BTW what's so special about the concept of that building (or the premise of the article)? Doesn't the thesis - "In the future, real estate in a severely built-up city might not move outward or upward – but in between, or all around" - just describe the age-old process of urban infill and densification?! Where's the "innovation" here? Urban infill is old hat, blobby deconstructivist forms are old hat, and lit-up office buildings (and is that greeeeen?) are old hat!

Duany argues that this kind of starchitecture is literally parasitical - it is utterly featureless and banal, but it gets attention solely by "feeding off" the staged contrast with the neighboring decorous architecture. It's like a Hipster trying to be "original" or "different" solely for the sake of difference. Infantile adolescence, in other words. If something like this was built out in the suburbs (as has been done), no one would even notice because it would be indistinguishable from all the other crap.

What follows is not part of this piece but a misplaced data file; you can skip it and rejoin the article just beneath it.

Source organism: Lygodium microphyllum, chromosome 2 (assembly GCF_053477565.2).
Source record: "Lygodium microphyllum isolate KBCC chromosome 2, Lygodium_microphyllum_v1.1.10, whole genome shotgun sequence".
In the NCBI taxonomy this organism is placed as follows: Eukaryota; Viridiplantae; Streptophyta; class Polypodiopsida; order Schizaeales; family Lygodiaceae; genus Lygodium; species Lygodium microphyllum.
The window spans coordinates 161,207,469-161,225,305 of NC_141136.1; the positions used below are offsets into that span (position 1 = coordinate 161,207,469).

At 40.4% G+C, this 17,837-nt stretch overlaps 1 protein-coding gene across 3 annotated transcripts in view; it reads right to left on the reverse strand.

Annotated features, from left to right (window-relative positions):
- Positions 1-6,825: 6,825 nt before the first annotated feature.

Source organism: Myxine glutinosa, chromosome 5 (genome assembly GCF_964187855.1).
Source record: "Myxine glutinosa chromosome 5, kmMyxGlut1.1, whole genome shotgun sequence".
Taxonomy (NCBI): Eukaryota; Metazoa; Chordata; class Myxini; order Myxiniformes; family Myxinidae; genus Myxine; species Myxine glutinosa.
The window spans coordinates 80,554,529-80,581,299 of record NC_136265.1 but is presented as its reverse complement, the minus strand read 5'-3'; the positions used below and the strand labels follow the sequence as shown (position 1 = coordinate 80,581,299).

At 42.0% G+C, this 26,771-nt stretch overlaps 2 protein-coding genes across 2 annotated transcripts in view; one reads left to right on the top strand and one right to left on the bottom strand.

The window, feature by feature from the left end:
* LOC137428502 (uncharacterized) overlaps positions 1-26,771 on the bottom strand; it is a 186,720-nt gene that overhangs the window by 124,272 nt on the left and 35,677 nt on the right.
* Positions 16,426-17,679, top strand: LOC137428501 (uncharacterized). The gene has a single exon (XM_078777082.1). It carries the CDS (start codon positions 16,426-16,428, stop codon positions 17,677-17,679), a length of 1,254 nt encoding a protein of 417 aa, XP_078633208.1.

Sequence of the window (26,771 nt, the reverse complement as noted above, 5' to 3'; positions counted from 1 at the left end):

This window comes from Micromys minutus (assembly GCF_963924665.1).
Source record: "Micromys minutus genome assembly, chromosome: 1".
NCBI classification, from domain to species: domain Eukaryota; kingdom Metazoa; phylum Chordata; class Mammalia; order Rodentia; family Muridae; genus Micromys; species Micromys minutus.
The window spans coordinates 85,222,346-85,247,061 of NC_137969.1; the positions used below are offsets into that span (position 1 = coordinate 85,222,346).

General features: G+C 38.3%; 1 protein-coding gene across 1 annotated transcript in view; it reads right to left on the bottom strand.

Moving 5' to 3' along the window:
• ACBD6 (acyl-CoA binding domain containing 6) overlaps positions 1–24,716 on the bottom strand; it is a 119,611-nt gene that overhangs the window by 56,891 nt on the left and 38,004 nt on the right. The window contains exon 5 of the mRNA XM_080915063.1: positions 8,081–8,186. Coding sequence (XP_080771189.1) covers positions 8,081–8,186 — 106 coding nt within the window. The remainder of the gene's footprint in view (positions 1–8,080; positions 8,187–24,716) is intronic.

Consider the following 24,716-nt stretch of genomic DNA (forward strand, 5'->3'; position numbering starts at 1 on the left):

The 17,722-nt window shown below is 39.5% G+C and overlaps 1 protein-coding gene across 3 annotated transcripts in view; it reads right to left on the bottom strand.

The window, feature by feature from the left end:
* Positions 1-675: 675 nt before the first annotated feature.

Quote
Do this exercise - look at the buildings above and consider an individual door or window. Are they special in any way?
Nope!
« Last Edit: April 11, 2012, 04:38:25 PM by marcszar » Logged
marcszar
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« Reply #13 on: April 17, 2012, 12:23:04 AM »

More antiurban crapola... (oops, sorry, "BOLD" visions)


^ How long before this ship sinks?





^ Really?! Really?!!! This is interesting?!!! Looks like historicist pastiche to me - and a pastiche of immense ugliness at that! Is it an abortion clinic?

And here's the token "green design" boondoggle: